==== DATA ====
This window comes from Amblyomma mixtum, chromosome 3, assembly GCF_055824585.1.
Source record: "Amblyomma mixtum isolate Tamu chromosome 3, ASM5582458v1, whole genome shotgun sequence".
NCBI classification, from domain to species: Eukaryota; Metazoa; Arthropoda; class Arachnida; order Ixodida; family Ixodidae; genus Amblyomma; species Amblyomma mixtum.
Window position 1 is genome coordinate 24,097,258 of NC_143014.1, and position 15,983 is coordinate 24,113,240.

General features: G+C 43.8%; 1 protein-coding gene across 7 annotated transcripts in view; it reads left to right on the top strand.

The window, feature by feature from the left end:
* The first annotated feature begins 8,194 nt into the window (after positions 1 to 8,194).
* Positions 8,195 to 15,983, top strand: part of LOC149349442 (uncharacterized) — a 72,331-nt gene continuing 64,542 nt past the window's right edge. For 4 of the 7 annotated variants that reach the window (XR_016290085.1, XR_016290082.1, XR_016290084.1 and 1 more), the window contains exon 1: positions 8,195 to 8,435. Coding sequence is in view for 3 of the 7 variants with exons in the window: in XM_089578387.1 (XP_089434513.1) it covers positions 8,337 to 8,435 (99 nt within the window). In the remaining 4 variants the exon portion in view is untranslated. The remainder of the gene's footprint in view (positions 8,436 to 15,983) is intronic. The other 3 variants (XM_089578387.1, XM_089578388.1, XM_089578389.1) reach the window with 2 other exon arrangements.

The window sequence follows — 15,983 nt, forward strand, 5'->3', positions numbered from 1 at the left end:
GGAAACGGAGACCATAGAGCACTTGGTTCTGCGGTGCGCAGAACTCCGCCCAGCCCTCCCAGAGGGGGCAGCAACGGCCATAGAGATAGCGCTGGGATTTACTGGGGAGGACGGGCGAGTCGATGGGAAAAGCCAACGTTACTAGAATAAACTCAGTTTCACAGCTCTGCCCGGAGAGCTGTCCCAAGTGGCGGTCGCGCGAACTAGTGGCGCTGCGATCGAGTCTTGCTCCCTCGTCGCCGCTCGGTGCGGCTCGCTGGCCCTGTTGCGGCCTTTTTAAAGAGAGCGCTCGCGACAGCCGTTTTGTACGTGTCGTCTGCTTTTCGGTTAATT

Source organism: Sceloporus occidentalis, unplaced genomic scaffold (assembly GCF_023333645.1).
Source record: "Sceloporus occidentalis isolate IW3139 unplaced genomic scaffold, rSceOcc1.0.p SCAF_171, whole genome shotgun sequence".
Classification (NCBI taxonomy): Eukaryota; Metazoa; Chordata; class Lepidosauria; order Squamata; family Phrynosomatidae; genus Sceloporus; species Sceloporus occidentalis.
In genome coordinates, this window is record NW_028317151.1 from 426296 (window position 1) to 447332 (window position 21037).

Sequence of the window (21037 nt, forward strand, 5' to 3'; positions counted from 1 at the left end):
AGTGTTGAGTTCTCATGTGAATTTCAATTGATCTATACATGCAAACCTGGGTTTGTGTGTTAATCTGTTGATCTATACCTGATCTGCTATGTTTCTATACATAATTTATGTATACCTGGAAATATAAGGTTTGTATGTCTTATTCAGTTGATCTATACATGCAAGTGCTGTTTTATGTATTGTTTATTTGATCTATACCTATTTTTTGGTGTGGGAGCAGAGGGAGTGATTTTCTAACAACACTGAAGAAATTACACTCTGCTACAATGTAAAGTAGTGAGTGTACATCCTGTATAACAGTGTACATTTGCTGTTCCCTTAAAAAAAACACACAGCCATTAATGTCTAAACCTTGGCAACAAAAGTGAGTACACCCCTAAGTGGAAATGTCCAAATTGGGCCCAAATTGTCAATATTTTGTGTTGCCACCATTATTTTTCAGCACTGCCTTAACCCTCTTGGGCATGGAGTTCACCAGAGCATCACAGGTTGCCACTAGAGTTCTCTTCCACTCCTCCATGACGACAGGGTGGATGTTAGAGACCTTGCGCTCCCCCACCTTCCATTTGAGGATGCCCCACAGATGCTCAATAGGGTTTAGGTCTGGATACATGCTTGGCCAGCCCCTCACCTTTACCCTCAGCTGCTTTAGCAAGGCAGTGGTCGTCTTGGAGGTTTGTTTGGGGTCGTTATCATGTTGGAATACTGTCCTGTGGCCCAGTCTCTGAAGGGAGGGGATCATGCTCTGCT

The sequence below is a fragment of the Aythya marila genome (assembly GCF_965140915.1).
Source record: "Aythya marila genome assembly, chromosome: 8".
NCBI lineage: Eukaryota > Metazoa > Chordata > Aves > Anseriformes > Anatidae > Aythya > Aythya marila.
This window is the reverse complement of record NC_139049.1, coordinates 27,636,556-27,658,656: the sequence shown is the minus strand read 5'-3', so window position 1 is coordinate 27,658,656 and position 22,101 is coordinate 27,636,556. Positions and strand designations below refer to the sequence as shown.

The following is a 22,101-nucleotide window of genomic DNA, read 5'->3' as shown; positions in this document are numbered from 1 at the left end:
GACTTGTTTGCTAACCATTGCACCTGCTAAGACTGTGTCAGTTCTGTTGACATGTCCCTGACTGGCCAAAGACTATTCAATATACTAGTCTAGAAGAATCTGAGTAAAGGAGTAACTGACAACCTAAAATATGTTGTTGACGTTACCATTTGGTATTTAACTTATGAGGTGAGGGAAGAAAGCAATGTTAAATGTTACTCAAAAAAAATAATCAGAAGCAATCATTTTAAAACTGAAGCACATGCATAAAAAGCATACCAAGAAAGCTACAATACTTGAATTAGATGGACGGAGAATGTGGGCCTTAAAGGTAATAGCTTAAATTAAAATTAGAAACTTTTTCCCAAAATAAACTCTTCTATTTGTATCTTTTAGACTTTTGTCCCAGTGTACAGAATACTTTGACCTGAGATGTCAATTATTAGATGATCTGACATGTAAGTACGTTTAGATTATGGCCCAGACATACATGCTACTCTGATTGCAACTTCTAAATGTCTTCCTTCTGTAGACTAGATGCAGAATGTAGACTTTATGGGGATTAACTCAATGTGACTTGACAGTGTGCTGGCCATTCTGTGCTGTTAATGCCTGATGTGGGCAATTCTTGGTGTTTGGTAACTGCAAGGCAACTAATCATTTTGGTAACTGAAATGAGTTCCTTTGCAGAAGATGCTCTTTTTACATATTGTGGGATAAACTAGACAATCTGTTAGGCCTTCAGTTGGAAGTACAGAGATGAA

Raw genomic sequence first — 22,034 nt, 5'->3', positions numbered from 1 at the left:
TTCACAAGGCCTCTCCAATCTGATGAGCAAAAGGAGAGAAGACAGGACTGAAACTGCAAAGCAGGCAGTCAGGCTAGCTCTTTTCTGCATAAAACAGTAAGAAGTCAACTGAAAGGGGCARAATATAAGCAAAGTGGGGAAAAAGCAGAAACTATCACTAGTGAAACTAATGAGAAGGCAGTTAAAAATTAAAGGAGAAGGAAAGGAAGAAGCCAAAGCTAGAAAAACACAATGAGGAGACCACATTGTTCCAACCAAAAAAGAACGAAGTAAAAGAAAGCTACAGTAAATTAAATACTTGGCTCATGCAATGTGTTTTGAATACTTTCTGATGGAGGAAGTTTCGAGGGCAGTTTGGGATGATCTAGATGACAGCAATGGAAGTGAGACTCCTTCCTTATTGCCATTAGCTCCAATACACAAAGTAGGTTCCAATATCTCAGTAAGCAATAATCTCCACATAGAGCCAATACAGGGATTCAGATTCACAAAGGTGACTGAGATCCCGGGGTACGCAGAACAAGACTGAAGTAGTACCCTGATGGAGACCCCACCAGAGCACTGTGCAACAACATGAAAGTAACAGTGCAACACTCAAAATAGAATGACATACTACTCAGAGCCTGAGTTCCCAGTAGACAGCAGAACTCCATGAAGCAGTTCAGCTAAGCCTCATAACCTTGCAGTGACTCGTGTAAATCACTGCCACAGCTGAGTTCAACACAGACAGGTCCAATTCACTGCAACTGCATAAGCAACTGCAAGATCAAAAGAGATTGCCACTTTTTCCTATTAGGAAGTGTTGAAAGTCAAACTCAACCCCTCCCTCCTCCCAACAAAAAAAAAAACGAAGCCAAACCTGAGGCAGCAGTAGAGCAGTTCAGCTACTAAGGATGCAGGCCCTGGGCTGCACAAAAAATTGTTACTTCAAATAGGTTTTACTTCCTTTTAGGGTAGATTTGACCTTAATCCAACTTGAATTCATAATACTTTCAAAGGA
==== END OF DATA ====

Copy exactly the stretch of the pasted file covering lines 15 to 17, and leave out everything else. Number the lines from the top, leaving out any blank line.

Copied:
Sequence of the window (21037 nt, forward strand, 5' to 3'; positions counted from 1 at the left end):
AGTGTTGAGTTCTCATGTGAATTTCAATTGATCTATACATGCAAACCTGGGTTTGTGTGTTAATCTGTTGATCTATACCTGATCTGCTATGTTTCTATACATAATTTATGTATACCTGGAAATATAAGGTTTGTATGTCTTATTCAGTTGATCTATACATGCAAGTGCTGTTTTATGTATTGTTTATTTGATCTATACCTATTTTTTGGTGTGGGAGCAGAGGGAGTGATTTTCTAACAACACTGAAGAAATTACACTCTGCTACAATGTAAAGTAGTGAGTGTACATCCTGTATAACAGTGTACATTTGCTGTTCCCTTAAAAAAAACACACAGCCATTAATGTCTAAACCTTGGCAACAAAAGTGAGTACACCCCTAAGTGGAAATGTCCAAATTGGGCCCAAATTGTCAATATTTTGTGTTGCCACCATTATTTTTCAGCACTGCCTTAACCCTCTTGGGCATGGAGTTCACCAGAGCATCACAGGTTGCCACTAGAGTTCTCTTCCACTCCTCCATGACGACAGGGTGGATGTTAGAGACCTTGCGCTCCCCCACCTTCCATTTGAGGATGCCCCACAGATGCTCAATAGGGTTTAGGTCTGGATACATGCTTGGCCAGCCCCTCACCTTTACCCTCAGCTGCTTTAGCAAGGCAGTGGTCGTCTTGGAGGTTTGTTTGGGGTCGTTATCATGTTGGAATACTGTCCTGTGGCCCAGTCTCTGAAGGGAGGGGATCATGCTCTGCT

The sequence below is a fragment of the Aythya marila genome (assembly GCF_965140915.1).